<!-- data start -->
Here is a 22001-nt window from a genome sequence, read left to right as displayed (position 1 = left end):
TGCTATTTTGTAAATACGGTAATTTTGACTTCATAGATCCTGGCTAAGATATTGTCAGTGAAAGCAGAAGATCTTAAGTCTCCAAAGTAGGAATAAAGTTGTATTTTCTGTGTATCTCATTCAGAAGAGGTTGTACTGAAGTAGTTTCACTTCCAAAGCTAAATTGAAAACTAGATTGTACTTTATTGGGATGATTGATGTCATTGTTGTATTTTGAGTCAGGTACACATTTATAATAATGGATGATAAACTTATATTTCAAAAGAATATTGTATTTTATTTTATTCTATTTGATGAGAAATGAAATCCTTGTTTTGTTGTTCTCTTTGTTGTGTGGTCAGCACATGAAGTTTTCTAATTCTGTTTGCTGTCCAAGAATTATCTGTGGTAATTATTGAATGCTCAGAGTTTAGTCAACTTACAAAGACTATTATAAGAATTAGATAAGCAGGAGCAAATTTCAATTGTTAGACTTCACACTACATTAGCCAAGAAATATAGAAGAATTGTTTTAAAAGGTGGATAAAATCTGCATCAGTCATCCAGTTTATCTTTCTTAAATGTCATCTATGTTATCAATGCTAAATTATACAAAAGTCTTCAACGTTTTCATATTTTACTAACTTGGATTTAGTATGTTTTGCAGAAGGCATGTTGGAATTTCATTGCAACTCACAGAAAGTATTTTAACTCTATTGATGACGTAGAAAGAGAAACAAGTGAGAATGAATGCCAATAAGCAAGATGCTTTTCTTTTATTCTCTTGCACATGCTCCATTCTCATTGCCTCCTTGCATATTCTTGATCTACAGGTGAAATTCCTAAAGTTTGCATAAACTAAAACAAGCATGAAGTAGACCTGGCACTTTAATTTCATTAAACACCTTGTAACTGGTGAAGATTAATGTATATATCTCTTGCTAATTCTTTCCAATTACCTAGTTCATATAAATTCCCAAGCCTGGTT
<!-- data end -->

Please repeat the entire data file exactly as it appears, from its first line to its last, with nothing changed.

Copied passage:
Here is a 22001-nt window from a genome sequence, read left to right as displayed (position 1 = left end):
TGCTATTTTGTAAATACGGTAATTTTGACTTCATAGATCCTGGCTAAGATATTGTCAGTGAAAGCAGAAGATCTTAAGTCTCCAAAGTAGGAATAAAGTTGTATTTTCTGTGTATCTCATTCAGAAGAGGTTGTACTGAAGTAGTTTCACTTCCAAAGCTAAATTGAAAACTAGATTGTACTTTATTGGGATGATTGATGTCATTGTTGTATTTTGAGTCAGGTACACATTTATAATAATGGATGATAAACTTATATTTCAAAAGAATATTGTATTTTATTTTATTCTATTTGATGAGAAATGAAATCCTTGTTTTGTTGTTCTCTTTGTTGTGTGGTCAGCACATGAAGTTTTCTAATTCTGTTTGCTGTCCAAGAATTATCTGTGGTAATTATTGAATGCTCAGAGTTTAGTCAACTTACAAAGACTATTATAAGAATTAGATAAGCAGGAGCAAATTTCAATTGTTAGACTTCACACTACATTAGCCAAGAAATATAGAAGAATTGTTTTAAAAGGTGGATAAAATCTGCATCAGTCATCCAGTTTATCTTTCTTAAATGTCATCTATGTTATCAATGCTAAATTATACAAAAGTCTTCAACGTTTTCATATTTTACTAACTTGGATTTAGTATGTTTTGCAGAAGGCATGTTGGAATTTCATTGCAACTCACAGAAAGTATTTTAACTCTATTGATGACGTAGAAAGAGAAACAAGTGAGAATGAATGCCAATAAGCAAGATGCTTTTCTTTTATTCTCTTGCACATGCTCCATTCTCATTGCCTCCTTGCATATTCTTGATCTACAGGTGAAATTCCTAAAGTTTGCATAAACTAAAACAAGCATGAAGTAGACCTGGCACTTTAATTTCATTAAACACCTTGTAACTGGTGAAGATTAATGTATATATCTCTTGCTAATTCTTTCCAATTACCTAGTTCATATAAATTCCCAAGCCTGGTT